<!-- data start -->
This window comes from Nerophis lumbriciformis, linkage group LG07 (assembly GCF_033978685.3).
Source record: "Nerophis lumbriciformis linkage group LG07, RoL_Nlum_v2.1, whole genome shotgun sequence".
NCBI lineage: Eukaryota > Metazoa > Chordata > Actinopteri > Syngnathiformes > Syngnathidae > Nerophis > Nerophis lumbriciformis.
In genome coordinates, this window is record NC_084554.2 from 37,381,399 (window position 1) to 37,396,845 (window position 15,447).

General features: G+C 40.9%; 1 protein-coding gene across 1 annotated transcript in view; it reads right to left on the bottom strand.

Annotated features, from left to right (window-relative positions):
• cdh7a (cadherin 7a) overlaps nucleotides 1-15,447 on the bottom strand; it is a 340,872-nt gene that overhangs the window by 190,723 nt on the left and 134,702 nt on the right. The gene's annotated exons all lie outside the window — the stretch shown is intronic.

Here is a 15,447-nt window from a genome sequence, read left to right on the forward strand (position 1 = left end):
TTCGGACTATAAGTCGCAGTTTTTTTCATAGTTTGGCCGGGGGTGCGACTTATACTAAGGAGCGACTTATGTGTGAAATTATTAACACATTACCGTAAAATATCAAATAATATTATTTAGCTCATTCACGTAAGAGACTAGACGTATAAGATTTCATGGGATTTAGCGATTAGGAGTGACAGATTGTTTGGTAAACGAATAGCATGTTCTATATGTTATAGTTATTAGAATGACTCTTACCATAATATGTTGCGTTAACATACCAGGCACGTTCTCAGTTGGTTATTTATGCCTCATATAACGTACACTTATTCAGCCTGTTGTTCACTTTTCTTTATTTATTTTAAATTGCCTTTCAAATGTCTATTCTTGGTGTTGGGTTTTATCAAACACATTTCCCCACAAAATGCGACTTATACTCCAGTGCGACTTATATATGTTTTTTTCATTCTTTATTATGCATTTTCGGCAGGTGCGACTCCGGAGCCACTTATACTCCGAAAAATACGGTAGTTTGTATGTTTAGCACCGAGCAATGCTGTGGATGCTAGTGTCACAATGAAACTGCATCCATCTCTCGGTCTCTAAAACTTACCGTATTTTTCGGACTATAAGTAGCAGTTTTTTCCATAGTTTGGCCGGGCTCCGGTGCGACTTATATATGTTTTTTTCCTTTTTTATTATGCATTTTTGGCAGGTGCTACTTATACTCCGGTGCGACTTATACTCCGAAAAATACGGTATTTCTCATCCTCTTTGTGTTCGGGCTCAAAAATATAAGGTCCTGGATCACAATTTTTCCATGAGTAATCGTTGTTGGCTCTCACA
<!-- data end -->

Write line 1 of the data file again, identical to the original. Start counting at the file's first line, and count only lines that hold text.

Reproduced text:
This window comes from Nerophis lumbriciformis, linkage group LG07 (assembly GCF_033978685.3).